In 2019, my first year as a Playworks Coach, it seemed as though 90% of what I did on the recess yard was tie my students’ shoelaces. Many of them would run up to me, breathless, motion to their untied shoes, and I knew exactly what they were asking. As soon as I finished tying their laces, they would bolt off without another word, immediately immersed in a new tag game.
But there was one first grade student who, halfway through the year, started to pause before running back to his soccer game. He’d look down at his freshly tied shoes, look back up at me, and say, “Thank you for tying my shoes, Coach Leah.”
It didn’t take me long to remember that the previous week during our Class Game Time, we had talked about gratitude and the importance of saying thank you. After I noticed this particular first grader’s new habit of saying thank you for tying his shoes, my eyes were opened to students thanking their lunch monitors for helping them in the cafeteria, thanking their bus drivers, custodians, teachers, classmates, and so on. The art of saying thank you transcended our Class Game Time, and was embraced by the students as something they should practice throughout their days, with as many people as possible.
When I started seeing my students express gratitude, it inspired me to do the same. This is one of the wonderful things about gratitude: it has ripple effects. According to a study at the University of North Carolina Chapel Hill, expressions of gratitude not only positively affect those giving and receiving the gratitude, but also positively impact those who witness it. Intentionally teaching one group of first graders about gratitude had a ripple effect throughout the school community, and the ways that I saw people show appreciation for one another was inspiring.
Research conducted at Harvard states that gratitude “helps people feel more positive emotions, relish good experiences, improve their health, deal with adversity, and build strong relationships.” There’s a whole lot of good that saying thank you can do, and teaching gratitude on the playground, in the classroom/workplace, and throughout the community is necessary for kids and adults to build positive and empathetic spaces.
Teaching and expressing gratitude can start with small acts, but has the potential to shift school, work, and home environments. Here are five simple ways to incorporate thankfulness into your communities:
- Journal! Whether it be a personal journal, a classroom journal, or a journal at home, reflect every day on something that you, your class, or your family are grateful for. You can also make it more specific: What food are you thankful for today? Who is someone who you don’t talk to a lot but who you are thankful for? What is something about your body that you are grateful for?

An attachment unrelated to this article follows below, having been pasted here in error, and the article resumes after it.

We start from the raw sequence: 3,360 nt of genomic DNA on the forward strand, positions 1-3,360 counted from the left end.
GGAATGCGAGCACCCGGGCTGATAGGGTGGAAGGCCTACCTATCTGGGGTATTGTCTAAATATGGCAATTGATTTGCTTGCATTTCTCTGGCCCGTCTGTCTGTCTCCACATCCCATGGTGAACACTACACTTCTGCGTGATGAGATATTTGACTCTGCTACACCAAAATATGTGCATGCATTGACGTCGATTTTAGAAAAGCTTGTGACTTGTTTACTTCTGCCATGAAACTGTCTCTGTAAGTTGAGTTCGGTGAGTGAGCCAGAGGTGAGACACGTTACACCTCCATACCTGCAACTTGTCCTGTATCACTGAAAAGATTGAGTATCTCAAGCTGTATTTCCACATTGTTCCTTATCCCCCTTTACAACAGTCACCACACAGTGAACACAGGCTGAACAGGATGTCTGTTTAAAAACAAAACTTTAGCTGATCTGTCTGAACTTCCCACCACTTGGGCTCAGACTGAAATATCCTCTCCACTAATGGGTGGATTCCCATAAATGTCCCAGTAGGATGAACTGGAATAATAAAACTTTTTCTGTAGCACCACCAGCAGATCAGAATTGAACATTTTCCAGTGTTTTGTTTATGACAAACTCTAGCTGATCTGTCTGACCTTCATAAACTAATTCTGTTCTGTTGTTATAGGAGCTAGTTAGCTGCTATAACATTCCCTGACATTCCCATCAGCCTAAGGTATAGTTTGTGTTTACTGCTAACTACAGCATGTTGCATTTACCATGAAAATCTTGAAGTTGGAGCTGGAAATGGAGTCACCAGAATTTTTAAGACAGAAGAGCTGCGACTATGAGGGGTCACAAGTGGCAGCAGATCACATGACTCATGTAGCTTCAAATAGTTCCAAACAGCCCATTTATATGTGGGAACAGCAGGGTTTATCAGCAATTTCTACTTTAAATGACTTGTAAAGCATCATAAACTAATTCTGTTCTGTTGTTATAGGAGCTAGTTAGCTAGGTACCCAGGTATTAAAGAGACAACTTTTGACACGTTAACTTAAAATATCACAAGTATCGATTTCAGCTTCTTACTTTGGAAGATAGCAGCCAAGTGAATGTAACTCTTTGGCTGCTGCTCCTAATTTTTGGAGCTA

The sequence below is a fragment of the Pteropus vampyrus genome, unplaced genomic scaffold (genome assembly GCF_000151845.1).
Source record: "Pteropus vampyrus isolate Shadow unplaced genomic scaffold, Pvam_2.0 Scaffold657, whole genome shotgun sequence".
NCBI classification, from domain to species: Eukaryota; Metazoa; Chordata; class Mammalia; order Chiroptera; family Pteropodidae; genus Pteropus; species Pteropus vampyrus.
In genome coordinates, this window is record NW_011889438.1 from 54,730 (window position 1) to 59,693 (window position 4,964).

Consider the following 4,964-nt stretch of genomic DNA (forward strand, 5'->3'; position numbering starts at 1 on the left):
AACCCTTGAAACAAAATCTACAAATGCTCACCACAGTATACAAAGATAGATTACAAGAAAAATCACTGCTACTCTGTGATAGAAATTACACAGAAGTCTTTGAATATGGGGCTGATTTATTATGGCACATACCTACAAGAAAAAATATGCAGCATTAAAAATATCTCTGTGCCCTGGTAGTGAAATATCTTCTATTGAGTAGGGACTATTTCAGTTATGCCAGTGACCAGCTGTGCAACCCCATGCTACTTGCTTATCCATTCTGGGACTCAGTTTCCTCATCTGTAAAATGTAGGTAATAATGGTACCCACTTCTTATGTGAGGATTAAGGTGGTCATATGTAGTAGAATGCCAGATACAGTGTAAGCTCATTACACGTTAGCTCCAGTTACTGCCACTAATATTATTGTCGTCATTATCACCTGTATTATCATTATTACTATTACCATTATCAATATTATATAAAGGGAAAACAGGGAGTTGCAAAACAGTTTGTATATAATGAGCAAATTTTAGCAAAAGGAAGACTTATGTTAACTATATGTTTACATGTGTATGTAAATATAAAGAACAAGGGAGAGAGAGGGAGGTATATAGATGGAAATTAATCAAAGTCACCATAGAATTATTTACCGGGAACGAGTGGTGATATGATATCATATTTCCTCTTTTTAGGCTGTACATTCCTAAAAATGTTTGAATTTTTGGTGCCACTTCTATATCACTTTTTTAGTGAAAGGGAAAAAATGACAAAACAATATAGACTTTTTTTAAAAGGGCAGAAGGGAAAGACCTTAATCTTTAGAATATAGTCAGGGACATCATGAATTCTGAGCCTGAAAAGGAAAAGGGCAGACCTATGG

- Write thank you notes. When was the last time you received a thank you note? How about the last time you wrote one? It feels good to be appreciated- take a few minutes today to write a thank you note to someone you care about in your life, or carve out 30 minutes of time to write thank you notes as a class or work department!
- Watch the Kid President’s 25 Reasons to be Thankful and create your own list. Hang it up in your office, near your desk, or somewhere you will see frequently to be reminded of what you’re thankful for.
- Adapt Playworks games to teach gratitude! When playing I Love My Neighbor, adapt the wording to “I’m thankful for…” and those who share that gratitude have to run. Similarly, try out Charades Tag, but teams can only act out things or people they’re thankful for.
- Intentionally give people the space to show their gratitude. Whether it be at the end of recess, the end of a business meeting, or the end of a family meal, intentionally block five minutes to give everyone the chance to voice shout-outs to people they are appreciative of.
As we enter the holiday season, take a moment to reflect on the ways that you express gratitude. Is there someone who has “tied your shoes” for you today? Can you send a text or email to someone who you appreciate? What about showing a random act of kindness to someone you’re grateful for?
As Voltaire once said, “Appreciation is a wonderful thing. It makes what is excellent in others belong to us as well.” We would love to hear what you’re thankful for today- tweet us and keep an eye on our Instagram and Facebook for other opportunities to share your gratitude throughout the month of November.
Written by Leah Kelly, Playworks Coach 2019-2021